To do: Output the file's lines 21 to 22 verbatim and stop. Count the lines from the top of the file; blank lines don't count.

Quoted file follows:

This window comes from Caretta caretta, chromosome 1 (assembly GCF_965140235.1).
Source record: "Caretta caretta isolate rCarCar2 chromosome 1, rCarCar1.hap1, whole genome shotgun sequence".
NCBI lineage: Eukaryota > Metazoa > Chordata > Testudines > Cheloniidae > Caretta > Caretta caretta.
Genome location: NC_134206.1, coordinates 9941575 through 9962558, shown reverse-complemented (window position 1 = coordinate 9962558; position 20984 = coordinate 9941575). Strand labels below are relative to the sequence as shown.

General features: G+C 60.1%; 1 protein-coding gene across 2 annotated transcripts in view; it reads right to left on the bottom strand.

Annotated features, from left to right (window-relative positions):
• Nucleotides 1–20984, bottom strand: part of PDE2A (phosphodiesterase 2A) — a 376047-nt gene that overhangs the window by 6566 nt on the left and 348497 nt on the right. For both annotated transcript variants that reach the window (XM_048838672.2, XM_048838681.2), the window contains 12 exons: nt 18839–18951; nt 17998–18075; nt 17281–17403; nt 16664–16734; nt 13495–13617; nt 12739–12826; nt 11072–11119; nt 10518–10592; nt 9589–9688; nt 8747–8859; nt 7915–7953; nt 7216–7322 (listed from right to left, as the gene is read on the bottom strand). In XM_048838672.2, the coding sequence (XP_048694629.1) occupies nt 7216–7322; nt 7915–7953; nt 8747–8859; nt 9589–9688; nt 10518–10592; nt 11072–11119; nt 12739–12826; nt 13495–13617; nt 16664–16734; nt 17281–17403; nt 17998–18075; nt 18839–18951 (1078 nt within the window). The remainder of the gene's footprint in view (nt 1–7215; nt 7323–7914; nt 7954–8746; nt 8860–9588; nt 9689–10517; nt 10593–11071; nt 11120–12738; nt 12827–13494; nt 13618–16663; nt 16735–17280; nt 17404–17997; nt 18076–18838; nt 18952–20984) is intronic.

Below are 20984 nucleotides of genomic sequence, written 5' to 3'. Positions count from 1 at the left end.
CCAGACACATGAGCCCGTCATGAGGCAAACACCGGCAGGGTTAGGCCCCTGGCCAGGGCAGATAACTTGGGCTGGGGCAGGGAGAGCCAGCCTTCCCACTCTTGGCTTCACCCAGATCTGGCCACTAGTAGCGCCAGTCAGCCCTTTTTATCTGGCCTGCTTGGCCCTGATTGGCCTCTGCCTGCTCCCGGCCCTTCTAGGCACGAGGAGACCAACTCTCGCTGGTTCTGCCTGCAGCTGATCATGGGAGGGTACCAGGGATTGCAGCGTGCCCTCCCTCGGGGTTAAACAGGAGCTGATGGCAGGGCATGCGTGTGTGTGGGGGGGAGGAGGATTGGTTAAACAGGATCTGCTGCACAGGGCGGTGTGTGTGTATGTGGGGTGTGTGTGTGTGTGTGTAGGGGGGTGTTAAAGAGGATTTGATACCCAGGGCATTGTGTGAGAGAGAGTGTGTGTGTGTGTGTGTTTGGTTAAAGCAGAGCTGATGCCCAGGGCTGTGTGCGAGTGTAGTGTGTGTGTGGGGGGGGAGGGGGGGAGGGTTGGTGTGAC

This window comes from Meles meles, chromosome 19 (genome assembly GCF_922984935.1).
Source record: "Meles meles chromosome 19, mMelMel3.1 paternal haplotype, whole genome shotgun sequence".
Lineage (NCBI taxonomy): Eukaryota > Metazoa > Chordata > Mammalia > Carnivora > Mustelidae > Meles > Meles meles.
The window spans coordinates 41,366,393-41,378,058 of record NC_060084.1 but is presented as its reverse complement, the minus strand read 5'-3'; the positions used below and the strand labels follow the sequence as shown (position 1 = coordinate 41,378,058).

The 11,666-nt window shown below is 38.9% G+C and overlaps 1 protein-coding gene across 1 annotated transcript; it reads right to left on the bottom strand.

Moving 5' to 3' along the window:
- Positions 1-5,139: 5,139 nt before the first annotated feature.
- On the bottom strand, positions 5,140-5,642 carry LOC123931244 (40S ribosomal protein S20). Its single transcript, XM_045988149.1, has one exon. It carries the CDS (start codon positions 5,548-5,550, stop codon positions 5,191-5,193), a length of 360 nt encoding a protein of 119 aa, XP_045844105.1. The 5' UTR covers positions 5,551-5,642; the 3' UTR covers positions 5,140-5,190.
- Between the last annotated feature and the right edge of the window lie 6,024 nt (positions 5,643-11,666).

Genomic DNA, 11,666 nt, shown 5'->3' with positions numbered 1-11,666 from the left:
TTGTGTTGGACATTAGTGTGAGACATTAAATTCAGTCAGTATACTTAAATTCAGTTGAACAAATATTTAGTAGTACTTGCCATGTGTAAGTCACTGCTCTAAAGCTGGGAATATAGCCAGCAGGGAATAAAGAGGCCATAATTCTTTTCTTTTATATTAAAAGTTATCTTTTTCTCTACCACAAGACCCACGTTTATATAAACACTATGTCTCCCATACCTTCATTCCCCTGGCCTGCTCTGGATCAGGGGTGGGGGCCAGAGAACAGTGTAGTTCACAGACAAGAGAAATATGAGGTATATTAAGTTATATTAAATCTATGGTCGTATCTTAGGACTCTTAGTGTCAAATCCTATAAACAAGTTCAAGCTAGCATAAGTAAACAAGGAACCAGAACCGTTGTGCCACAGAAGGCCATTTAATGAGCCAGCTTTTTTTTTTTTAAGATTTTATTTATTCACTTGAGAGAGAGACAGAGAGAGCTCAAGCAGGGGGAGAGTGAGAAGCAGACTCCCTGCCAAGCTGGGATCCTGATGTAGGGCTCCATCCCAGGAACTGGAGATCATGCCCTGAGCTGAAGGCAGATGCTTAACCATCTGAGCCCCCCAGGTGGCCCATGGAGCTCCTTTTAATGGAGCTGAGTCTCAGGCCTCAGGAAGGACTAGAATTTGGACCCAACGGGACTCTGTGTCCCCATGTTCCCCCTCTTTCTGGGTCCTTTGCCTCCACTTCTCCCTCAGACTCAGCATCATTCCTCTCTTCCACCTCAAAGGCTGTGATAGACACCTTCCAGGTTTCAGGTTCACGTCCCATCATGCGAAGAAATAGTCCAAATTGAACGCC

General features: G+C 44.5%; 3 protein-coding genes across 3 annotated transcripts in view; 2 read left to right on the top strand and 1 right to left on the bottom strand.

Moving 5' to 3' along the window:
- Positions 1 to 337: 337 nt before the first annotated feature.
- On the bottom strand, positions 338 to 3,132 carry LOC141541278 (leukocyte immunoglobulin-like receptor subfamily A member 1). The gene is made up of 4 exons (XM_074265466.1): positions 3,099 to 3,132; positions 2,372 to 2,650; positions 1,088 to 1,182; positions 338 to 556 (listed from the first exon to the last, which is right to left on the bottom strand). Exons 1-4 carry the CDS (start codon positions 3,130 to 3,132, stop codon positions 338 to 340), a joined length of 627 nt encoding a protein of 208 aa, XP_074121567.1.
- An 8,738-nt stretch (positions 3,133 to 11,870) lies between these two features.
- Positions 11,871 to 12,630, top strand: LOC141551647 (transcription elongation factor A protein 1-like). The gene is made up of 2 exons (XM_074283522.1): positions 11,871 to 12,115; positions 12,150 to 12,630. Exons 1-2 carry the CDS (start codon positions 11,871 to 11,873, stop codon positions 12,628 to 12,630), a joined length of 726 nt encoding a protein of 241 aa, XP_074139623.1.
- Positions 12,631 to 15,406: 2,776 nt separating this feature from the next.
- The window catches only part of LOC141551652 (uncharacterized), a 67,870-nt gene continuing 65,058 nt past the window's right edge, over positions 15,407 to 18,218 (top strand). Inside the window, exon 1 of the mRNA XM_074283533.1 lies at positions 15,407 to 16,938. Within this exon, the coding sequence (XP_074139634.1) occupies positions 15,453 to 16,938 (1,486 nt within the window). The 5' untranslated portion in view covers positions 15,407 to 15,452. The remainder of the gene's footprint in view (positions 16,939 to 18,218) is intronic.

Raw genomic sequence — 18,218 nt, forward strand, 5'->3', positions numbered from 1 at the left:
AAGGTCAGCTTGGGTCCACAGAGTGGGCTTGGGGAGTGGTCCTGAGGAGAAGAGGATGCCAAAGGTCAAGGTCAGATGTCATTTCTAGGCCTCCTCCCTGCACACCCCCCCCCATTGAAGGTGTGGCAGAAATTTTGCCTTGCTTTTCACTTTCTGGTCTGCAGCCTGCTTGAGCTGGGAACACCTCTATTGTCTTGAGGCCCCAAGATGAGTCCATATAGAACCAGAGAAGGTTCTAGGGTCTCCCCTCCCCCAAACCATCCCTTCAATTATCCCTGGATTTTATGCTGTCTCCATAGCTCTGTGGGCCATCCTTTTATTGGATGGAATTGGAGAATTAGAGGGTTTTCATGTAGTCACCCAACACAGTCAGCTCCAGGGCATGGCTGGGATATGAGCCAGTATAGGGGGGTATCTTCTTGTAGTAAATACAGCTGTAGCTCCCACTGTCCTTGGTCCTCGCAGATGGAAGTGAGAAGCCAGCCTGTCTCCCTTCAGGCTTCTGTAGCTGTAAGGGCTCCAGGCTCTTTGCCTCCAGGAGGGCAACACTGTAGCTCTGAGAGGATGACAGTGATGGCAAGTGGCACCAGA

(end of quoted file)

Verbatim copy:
General features: G+C 44.5%; 3 protein-coding genes across 3 annotated transcripts in view; 2 read left to right on the top strand and 1 right to left on the bottom strand.

Moving 5' to 3' along the window: